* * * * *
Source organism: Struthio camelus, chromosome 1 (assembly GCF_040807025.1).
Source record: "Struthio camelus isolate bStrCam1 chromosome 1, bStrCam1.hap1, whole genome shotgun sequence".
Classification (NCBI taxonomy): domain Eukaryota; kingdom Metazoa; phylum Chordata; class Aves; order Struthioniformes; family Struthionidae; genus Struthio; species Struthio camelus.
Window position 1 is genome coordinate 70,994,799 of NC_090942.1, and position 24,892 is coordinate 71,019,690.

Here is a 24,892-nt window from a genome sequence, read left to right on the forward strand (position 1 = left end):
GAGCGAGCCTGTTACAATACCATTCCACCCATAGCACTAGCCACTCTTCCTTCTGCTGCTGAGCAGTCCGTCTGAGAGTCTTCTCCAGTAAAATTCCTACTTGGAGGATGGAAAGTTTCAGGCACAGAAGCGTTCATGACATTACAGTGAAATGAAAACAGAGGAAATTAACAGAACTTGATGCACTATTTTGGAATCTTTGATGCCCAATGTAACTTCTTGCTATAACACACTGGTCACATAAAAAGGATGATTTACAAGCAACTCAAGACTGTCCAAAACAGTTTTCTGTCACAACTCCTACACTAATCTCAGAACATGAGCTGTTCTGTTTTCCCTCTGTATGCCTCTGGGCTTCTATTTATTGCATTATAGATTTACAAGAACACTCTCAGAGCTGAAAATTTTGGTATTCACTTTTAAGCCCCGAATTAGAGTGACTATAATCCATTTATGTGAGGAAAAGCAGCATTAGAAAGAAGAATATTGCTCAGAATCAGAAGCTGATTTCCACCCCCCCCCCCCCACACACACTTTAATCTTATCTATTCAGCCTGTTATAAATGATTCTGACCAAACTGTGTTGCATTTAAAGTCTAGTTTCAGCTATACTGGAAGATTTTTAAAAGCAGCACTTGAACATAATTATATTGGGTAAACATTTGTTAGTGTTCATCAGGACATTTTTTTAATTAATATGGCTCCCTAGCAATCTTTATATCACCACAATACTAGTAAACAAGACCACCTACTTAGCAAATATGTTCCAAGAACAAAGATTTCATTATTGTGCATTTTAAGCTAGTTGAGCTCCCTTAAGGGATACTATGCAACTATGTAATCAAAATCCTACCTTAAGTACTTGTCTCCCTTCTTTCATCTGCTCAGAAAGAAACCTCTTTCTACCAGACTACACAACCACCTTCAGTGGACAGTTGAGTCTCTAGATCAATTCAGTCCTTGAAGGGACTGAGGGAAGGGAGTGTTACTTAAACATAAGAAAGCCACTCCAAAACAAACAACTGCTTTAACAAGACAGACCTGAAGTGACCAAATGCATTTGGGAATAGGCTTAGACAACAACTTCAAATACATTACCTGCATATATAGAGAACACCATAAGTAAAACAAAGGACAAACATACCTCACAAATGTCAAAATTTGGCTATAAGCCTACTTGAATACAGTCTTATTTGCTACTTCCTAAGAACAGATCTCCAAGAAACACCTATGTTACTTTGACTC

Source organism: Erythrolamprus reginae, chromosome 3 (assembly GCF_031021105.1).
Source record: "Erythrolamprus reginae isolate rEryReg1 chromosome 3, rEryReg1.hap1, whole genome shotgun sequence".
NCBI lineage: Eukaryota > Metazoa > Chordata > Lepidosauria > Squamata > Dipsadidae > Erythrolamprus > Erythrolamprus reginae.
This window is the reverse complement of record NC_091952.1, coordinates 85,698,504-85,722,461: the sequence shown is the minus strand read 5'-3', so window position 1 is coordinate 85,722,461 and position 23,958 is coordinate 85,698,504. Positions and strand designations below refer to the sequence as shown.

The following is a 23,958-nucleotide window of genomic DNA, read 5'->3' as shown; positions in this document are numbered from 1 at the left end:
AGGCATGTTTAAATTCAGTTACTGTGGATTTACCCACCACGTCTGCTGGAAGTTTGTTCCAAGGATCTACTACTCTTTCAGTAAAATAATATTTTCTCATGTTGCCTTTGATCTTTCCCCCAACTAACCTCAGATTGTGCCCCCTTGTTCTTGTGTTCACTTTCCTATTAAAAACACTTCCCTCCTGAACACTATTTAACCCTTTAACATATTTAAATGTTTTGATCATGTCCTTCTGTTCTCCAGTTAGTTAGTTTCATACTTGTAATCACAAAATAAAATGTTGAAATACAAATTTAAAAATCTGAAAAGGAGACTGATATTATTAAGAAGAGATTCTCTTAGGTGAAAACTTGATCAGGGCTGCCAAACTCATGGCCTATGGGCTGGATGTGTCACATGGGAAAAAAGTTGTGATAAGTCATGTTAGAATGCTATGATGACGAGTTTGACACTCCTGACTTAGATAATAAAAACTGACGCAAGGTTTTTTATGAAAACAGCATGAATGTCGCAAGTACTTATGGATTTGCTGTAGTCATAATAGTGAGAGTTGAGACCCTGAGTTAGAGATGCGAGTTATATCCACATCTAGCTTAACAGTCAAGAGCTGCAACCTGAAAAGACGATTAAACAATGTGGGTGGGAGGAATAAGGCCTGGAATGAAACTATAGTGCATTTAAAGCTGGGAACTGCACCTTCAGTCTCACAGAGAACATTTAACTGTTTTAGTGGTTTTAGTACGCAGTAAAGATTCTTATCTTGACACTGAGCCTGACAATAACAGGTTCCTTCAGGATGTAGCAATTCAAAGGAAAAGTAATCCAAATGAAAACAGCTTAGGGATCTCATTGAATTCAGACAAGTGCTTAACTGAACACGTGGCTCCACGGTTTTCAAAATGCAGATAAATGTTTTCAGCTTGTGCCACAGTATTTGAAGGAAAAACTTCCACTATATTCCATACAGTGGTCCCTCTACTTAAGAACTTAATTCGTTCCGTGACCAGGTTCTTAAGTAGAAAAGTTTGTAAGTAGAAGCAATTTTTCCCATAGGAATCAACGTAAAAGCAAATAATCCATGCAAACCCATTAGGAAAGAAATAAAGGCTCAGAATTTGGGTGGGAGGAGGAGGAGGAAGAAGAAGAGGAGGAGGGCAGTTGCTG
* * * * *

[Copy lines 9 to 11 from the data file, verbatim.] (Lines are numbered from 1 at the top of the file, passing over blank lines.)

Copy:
NCBI lineage: Eukaryota > Metazoa > Chordata > Lepidosauria > Squamata > Dipsadidae > Erythrolamprus > Erythrolamprus reginae.
This window is the reverse complement of record NC_091952.1, coordinates 85,698,504-85,722,461: the sequence shown is the minus strand read 5'-3', so window position 1 is coordinate 85,722,461 and position 23,958 is coordinate 85,698,504. Positions and strand designations below refer to the sequence as shown.

The following is a 23,958-nucleotide window of genomic DNA, read 5'->3' as shown; positions in this document are numbered from 1 at the left end: